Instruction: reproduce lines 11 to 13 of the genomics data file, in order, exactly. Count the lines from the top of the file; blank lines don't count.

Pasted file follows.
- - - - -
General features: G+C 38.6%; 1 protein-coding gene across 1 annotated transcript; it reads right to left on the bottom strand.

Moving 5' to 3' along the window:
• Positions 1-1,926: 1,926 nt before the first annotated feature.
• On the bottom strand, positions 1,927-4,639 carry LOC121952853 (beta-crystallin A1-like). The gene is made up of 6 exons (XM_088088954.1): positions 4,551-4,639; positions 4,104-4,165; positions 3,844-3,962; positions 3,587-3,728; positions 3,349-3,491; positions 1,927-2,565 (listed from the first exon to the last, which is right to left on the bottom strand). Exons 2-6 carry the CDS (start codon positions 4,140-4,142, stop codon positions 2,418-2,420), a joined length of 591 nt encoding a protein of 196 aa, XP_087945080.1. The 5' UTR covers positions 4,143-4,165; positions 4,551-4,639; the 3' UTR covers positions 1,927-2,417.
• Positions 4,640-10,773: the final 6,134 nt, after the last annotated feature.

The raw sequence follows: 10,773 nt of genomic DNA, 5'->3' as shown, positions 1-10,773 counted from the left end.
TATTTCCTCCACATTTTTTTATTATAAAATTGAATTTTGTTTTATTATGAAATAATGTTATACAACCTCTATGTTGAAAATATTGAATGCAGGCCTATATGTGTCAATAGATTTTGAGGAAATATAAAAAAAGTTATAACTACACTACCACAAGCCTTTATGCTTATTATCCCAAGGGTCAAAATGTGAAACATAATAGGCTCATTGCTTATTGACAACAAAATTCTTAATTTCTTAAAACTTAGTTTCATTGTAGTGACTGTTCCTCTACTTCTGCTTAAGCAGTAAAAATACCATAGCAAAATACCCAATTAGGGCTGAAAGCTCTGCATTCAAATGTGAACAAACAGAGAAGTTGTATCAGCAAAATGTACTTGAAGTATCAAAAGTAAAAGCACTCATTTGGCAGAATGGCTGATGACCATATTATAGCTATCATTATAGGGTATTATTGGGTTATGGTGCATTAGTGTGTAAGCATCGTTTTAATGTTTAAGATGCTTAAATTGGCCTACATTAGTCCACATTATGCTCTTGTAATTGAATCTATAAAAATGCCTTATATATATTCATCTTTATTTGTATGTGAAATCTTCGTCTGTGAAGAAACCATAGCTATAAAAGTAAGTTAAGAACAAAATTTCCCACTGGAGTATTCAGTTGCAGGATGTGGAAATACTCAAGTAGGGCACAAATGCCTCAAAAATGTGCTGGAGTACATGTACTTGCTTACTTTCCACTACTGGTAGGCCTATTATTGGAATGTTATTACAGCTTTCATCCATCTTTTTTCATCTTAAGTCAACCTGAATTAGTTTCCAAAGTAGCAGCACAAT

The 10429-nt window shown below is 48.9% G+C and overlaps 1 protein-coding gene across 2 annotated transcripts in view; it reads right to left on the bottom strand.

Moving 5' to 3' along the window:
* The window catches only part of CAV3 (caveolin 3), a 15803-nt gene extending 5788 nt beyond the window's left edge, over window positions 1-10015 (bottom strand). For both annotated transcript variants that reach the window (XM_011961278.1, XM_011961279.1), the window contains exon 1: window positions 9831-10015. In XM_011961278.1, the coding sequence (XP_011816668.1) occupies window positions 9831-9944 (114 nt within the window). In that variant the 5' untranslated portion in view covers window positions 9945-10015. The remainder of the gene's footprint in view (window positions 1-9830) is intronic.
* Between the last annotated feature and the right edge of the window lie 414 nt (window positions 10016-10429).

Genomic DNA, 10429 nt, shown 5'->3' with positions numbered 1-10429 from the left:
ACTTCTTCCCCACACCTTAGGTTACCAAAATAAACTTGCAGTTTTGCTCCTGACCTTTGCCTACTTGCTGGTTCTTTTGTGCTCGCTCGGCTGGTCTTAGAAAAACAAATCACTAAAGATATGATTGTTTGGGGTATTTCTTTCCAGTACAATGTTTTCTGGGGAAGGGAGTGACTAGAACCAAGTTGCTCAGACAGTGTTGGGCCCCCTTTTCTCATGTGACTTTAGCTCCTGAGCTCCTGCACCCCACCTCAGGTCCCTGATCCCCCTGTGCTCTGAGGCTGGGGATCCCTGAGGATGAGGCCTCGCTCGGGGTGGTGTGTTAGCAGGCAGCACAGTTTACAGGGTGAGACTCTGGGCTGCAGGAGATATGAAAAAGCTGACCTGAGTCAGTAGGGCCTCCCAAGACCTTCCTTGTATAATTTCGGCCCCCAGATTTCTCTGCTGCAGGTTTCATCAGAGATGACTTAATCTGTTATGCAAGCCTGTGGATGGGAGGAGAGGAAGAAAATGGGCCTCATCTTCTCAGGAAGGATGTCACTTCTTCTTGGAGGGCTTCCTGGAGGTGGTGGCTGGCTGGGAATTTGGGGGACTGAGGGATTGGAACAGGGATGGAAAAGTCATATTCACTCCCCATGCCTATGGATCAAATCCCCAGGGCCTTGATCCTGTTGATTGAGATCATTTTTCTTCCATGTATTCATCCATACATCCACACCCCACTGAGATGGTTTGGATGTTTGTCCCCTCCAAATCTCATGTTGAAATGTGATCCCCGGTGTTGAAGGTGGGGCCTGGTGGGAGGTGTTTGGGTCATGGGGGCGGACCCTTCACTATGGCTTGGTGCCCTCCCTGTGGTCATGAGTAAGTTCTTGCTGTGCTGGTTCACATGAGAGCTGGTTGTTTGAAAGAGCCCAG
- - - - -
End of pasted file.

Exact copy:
* Between the last annotated feature and the right edge of the window lie 414 nt (window positions 10016-10429).

Genomic DNA, 10429 nt, shown 5'->3' with positions numbered 1-10429 from the left:
ACTTCTTCCCCACACCTTAGGTTACCAAAATAAACTTGCAGTTTTGCTCCTGACCTTTGCCTACTTGCTGGTTCTTTTGTGCTCGCTCGGCTGGTCTTAGAAAAACAAATCACTAAAGATATGATTGTTTGGGGTATTTCTTTCCAGTACAATGTTTTCTGGGGAAGGGAGTGACTAGAACCAAGTTGCTCAGACAGTGTTGGGCCCCCTTTTCTCATGTGACTTTAGCTCCTGAGCTCCTGCACCCCACCTCAGGTCCCTGATCCCCCTGTGCTCTGAGGCTGGGGATCCCTGAGGATGAGGCCTCGCTCGGGGTGGTGTGTTAGCAGGCAGCACAGTTTACAGGGTGAGACTCTGGGCTGCAGGAGATATGAAAAAGCTGACCTGAGTCAGTAGGGCCTCCCAAGACCTTCCTTGTATAATTTCGGCCCCCAGATTTCTCTGCTGCAGGTTTCATCAGAGATGACTTAATCTGTTATGCAAGCCTGTGGATGGGAGGAGAGGAAGAAAATGGGCCTCATCTTCTCAGGAAGGATGTCACTTCTTCTTGGAGGGCTTCCTGGAGGTGGTGGCTGGCTGGGAATTTGGGGGACTGAGGGATTGGAACAGGGATGGAAAAGTCATATTCACTCCCCATGCCTATGGATCAAATCCCCAGGGCCTTGATCCTGTTGATTGAGATCATTTTTCTTCCATGTATTCATCCATACATCCACACCCCACTGAGATGGTTTGGATGTTTGTCCCCTCCAAATCTCATGTTGAAATGTGATCCCCGGTGTTGAAGGTGGGGCCTGGTGGGAGGTGTTTGGGTCATGGGGGCGGACCCTTCACTATGGCTTGGTGCCCTCCCTGTGGTCATGAGTAAGTTCTTGCTGTGCTGGTTCACATGAGAGCTGGTTGTTTGAAAGAGCCCAG